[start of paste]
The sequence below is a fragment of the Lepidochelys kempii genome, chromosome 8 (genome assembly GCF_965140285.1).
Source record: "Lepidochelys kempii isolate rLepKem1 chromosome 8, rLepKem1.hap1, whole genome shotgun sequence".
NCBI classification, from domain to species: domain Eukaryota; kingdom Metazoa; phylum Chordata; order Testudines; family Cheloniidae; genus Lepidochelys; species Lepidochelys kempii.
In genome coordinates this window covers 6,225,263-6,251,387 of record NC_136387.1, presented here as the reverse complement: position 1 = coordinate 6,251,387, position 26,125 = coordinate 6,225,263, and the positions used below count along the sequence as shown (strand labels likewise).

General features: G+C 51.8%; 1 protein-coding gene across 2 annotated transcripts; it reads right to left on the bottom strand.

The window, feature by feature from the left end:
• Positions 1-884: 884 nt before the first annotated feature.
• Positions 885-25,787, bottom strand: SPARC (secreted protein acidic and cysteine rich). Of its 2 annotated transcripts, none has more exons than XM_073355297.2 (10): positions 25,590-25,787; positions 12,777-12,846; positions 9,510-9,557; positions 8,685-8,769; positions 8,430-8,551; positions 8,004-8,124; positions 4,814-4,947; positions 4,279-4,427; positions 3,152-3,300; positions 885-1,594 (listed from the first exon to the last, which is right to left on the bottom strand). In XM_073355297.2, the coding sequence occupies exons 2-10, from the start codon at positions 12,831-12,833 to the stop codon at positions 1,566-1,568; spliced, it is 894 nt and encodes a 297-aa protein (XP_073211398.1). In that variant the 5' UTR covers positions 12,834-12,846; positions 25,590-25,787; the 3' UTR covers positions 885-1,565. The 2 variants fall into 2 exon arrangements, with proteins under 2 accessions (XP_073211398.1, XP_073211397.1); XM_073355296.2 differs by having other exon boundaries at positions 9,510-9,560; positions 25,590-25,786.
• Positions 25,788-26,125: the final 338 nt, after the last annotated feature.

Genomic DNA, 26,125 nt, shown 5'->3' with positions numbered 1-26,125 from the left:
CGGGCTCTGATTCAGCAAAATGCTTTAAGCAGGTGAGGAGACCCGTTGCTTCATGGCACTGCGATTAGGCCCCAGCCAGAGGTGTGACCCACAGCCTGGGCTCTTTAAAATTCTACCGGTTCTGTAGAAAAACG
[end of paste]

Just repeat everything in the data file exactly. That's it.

The sequence below is a fragment of the Lepidochelys kempii genome, chromosome 8 (genome assembly GCF_965140285.1).
Source record: "Lepidochelys kempii isolate rLepKem1 chromosome 8, rLepKem1.hap1, whole genome shotgun sequence".
NCBI classification, from domain to species: domain Eukaryota; kingdom Metazoa; phylum Chordata; order Testudines; family Cheloniidae; genus Lepidochelys; species Lepidochelys kempii.
In genome coordinates this window covers 6,225,263-6,251,387 of record NC_136387.1, presented here as the reverse complement: position 1 = coordinate 6,251,387, position 26,125 = coordinate 6,225,263, and the positions used below count along the sequence as shown (strand labels likewise).

General features: G+C 51.8%; 1 protein-coding gene across 2 annotated transcripts; it reads right to left on the bottom strand.

The window, feature by feature from the left end:
• Positions 1-884: 884 nt before the first annotated feature.
• Positions 885-25,787, bottom strand: SPARC (secreted protein acidic and cysteine rich). Of its 2 annotated transcripts, none has more exons than XM_073355297.2 (10): positions 25,590-25,787; positions 12,777-12,846; positions 9,510-9,557; positions 8,685-8,769; positions 8,430-8,551; positions 8,004-8,124; positions 4,814-4,947; positions 4,279-4,427; positions 3,152-3,300; positions 885-1,594 (listed from the first exon to the last, which is right to left on the bottom strand). In XM_073355297.2, the coding sequence occupies exons 2-10, from the start codon at positions 12,831-12,833 to the stop codon at positions 1,566-1,568; spliced, it is 894 nt and encodes a 297-aa protein (XP_073211398.1). In that variant the 5' UTR covers positions 12,834-12,846; positions 25,590-25,787; the 3' UTR covers positions 885-1,565. The 2 variants fall into 2 exon arrangements, with proteins under 2 accessions (XP_073211398.1, XP_073211397.1); XM_073355296.2 differs by having other exon boundaries at positions 9,510-9,560; positions 25,590-25,786.
• Positions 25,788-26,125: the final 338 nt, after the last annotated feature.

Genomic DNA, 26,125 nt, shown 5'->3' with positions numbered 1-26,125 from the left:
CGGGCTCTGATTCAGCAAAATGCTTTAAGCAGGTGAGGAGACCCGTTGCTTCATGGCACTGCGATTAGGCCCCAGCCAGAGGTGTGACCCACAGCCTGGGCTCTTTAAAATTCTACCGGTTCTGTAGAAAAACG